PC Celebrates “Black Women in Film”

by Kerry Torpey


Arts & Entertainment


Mary J. Blige (left) and Dee Rees (right) on the set of Mudbound.
PHOTO COURTESY OF STEVE DIETL/NETFLIX

by William Burleigh ’19

A&E Staff

Providence College’s Department  of Black Studies recently completed a series of weekly film screenings titled “Black Women in Film.” The goal of the series was to celebrate films directed by African American women, an often underrepresented, underappreciated group in mainstream cinema. The third and final screening of the series was Pariah (2011), written and directed by Dee Rees. 

Pariah tells the story of Alike, a young African American girl struggling to come to terms with and embrace her identity as a lesbian. Much of the conflict in this powerful story revolves around Alike’s relationship with her conservative parents and their attempts to suppress her sexual orientation. As Rees’ feature film directorial debut, Pariah originally premiered at the 2011 Sundance Film Festival and was awarded the Excellence in Cinematography Award.

The “Black Women in Film” series previously screened Dee Rees’most recent film, Mudbound (2017), which she also wrote and directed. Mudbound, a historical period drama, tells the story of two post-World War II families—one black, one white—their relationship with one another, and racism in rural Mississippi. Mudbound was praised by critics and Rees’ script was nominated for Best Adapted Screenplay at the 2018 Academy Awards. 

Mudbound’s promotion of black women in film stretched beyond the directorial position. Rachel Morrison, the director of photography, was nominated for Best Cinematography at the Oscars. Morrison became the first ever woman to be nominated in the category. Additionally, well-known actress/musician Mary J. Blige became the first African-American woman to receive multiple Oscar nominations in the same year, with nods for Best Supporting Actress and Best Original Song. 

Another black woman making significant strides for African-American representation in film is writer and director Ava DuVernay. Her breakout film Selma (2014), a Dr. Martin Luther King, Jr. biopic, was nominated for Best Picture at the 2015 Academy Awards, making DuVernay the first black female director to have her film nominated for Best Picture.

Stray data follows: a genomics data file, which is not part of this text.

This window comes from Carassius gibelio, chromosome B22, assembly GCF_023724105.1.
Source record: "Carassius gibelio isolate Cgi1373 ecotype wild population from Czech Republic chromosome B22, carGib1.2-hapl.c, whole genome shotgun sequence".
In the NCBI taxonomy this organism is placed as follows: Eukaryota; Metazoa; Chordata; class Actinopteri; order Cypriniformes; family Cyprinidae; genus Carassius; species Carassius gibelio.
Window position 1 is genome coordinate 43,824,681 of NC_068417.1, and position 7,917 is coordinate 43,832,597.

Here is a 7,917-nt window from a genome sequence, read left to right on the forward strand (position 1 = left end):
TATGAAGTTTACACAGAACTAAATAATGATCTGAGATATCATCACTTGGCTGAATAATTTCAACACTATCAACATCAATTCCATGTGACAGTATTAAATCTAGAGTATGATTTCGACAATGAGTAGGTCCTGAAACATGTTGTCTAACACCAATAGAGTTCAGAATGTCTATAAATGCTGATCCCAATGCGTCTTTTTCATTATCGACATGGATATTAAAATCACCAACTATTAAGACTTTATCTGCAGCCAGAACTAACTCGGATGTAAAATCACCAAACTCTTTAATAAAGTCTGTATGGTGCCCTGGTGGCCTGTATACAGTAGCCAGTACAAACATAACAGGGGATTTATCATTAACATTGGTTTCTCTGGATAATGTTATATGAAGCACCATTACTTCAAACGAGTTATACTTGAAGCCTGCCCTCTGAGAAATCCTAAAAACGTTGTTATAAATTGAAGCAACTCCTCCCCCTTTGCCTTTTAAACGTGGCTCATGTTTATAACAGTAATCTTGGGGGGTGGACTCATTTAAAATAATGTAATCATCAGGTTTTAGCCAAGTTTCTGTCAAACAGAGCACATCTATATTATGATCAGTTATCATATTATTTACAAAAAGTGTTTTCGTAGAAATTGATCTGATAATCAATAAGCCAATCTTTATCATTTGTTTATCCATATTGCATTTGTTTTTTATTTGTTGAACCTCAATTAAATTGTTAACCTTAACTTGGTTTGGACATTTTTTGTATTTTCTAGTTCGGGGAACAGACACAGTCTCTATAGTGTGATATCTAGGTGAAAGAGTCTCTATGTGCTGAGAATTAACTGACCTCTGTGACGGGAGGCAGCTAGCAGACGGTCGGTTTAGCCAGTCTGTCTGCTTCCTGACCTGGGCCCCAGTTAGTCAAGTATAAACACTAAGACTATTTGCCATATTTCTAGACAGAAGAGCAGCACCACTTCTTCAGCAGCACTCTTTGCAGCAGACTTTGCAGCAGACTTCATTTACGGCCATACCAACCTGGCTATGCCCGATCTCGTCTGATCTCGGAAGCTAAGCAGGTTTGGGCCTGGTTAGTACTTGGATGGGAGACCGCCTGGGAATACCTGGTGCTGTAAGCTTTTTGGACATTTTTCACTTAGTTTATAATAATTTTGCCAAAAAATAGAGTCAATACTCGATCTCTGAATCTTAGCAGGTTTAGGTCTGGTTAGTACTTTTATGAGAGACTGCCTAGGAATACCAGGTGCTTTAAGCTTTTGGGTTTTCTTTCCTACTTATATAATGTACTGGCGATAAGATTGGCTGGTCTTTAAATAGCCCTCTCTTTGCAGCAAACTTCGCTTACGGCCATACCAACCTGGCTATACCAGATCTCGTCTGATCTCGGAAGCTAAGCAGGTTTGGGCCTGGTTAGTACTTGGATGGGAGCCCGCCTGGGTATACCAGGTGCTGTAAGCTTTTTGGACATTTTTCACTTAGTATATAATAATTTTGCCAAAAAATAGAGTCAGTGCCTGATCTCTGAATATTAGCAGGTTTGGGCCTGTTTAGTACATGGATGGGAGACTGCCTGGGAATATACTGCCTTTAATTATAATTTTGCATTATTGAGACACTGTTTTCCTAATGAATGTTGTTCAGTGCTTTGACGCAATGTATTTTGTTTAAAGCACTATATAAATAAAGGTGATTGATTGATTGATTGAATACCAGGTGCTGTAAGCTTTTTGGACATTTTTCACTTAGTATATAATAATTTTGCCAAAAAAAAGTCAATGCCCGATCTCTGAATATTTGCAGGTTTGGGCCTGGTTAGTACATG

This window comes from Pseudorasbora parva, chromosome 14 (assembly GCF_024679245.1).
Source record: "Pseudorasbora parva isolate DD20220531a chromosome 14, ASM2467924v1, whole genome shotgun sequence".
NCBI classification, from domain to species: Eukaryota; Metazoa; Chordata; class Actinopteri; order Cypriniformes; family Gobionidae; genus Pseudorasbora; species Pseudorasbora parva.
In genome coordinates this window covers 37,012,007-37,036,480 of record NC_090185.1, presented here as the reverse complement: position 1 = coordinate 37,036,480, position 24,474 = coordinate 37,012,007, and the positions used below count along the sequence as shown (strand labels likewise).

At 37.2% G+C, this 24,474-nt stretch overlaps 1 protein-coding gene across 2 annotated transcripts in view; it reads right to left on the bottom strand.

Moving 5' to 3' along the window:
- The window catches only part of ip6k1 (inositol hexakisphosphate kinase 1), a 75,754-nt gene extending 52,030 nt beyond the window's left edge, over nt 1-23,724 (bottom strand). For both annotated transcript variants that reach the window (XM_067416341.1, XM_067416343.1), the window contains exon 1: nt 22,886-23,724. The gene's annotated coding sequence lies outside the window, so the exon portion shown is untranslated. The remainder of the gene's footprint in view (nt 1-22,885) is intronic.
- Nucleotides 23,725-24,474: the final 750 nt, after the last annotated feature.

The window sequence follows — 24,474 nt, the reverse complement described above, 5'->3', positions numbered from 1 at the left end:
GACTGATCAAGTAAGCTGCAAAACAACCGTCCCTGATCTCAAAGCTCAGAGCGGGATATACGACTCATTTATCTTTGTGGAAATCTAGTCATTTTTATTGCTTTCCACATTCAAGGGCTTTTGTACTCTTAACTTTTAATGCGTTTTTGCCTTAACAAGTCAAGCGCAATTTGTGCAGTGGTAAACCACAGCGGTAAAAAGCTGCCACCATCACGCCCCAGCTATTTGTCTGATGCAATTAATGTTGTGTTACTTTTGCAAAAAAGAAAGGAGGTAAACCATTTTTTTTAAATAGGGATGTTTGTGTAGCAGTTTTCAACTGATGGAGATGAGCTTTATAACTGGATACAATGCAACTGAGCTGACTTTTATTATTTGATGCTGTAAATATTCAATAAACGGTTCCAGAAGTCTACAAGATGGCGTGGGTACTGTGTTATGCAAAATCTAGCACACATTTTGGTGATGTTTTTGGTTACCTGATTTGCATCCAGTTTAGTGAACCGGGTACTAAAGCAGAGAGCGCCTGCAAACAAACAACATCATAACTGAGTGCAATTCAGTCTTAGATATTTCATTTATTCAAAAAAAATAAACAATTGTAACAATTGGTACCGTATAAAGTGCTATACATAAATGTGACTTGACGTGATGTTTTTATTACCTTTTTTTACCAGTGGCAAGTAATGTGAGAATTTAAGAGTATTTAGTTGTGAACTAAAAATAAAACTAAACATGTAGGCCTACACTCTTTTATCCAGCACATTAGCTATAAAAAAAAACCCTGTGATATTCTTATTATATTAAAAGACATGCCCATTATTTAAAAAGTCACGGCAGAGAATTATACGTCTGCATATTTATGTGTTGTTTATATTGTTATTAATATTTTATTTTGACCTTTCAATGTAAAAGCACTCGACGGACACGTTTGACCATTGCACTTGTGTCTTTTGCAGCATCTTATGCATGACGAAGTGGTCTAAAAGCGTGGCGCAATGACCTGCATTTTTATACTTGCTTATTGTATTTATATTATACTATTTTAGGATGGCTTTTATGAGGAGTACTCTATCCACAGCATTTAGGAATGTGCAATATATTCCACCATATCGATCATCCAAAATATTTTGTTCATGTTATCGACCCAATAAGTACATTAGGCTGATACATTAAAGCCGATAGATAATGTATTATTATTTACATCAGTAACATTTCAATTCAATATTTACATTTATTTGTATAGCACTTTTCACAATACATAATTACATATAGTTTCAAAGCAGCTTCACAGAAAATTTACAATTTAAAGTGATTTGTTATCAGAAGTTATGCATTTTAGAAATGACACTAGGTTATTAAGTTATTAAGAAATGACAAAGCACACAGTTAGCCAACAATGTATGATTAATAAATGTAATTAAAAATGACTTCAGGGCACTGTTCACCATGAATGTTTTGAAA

DuVernay’s historical documentary 13th (2016)—named after the 13th Amendment of the U.S. Constitution, which outlawed slavery—explores issues of racial injustice present in the American prison system, specifically the mass incarceration of African American men. 

13th went on to be nominated for Best Documentary Feature at the 2017 Academy Awards, making DuVernay the first black woman to be nominated by the Academy in the Best Director category.

DuVernay’s recent fantasy film A Wrinkle in Time—a Disney adaptation of the 1962 novel by the same name—was released in March of this year. Featuring Oprah Winfrey, Mindy Kaling, and Reese Witherspoon, A Wrinkle in Time was celebrated for its message of female empowerment and diversity. DuVernay became the first woman of color to direct a live-action film with a budget of over $100 million, and the third woman to do so after Kathryn Bigelow (K-19: The Widowmaker, 2002) and Patty Jenkins (Wonder Woman, 2017).

DuVernay will be continuing her hot streak with another blockbuster, having recently been hired by Warner Bros. and DC Comics to direct a big-budget adaptation of The New Gods, a comic-book series from the 1970s.

Ultimately, the works of Rees and DuVernay serve as testaments to the abilities of African American women to create meaningful, entertaining, and important films when granted the opportunity. Many are hopeful that Hollywood studios will take notice of their success and offer a greater amount of directorial opportunities for not only African American women, but all women of color. 


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